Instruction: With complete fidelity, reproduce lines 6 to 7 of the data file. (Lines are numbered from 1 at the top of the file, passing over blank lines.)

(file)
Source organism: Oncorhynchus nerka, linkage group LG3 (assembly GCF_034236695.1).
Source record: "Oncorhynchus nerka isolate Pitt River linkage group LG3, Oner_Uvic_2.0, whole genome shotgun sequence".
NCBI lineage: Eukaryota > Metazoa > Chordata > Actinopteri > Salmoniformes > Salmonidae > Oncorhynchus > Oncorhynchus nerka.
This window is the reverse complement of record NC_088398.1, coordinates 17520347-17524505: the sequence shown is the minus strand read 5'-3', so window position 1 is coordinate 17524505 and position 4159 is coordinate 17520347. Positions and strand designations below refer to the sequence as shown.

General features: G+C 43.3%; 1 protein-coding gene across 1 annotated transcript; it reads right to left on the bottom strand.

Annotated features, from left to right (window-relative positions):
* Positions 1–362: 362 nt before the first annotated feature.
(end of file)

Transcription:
Annotated features, from left to right (window-relative positions):
* Positions 1–362: 362 nt before the first annotated feature.